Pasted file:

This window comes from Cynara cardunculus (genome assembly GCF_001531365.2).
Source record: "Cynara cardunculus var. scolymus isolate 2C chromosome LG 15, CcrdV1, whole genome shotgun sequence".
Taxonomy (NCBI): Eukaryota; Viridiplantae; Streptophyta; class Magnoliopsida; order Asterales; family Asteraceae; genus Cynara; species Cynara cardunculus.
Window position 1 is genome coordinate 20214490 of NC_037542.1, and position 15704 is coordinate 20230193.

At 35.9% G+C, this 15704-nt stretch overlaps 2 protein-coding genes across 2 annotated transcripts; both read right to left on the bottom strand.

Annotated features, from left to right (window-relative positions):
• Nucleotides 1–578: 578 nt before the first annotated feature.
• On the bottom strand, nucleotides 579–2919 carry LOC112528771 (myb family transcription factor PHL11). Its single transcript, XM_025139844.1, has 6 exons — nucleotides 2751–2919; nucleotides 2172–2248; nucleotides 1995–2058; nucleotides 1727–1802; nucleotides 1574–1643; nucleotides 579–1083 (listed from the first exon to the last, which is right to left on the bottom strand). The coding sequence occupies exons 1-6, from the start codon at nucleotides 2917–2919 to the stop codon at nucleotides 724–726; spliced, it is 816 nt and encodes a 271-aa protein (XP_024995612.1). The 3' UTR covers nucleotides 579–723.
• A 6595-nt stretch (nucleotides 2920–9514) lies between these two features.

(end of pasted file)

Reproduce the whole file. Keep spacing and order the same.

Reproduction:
This window comes from Cynara cardunculus (genome assembly GCF_001531365.2).
Source record: "Cynara cardunculus var. scolymus isolate 2C chromosome LG 15, CcrdV1, whole genome shotgun sequence".
Taxonomy (NCBI): Eukaryota; Viridiplantae; Streptophyta; class Magnoliopsida; order Asterales; family Asteraceae; genus Cynara; species Cynara cardunculus.
Window position 1 is genome coordinate 20214490 of NC_037542.1, and position 15704 is coordinate 20230193.

At 35.9% G+C, this 15704-nt stretch overlaps 2 protein-coding genes across 2 annotated transcripts; both read right to left on the bottom strand.

Annotated features, from left to right (window-relative positions):
• Nucleotides 1–578: 578 nt before the first annotated feature.
• On the bottom strand, nucleotides 579–2919 carry LOC112528771 (myb family transcription factor PHL11). Its single transcript, XM_025139844.1, has 6 exons — nucleotides 2751–2919; nucleotides 2172–2248; nucleotides 1995–2058; nucleotides 1727–1802; nucleotides 1574–1643; nucleotides 579–1083 (listed from the first exon to the last, which is right to left on the bottom strand). The coding sequence occupies exons 1-6, from the start codon at nucleotides 2917–2919 to the stop codon at nucleotides 724–726; spliced, it is 816 nt and encodes a 271-aa protein (XP_024995612.1). The 3' UTR covers nucleotides 579–723.
• A 6595-nt stretch (nucleotides 2920–9514) lies between these two features.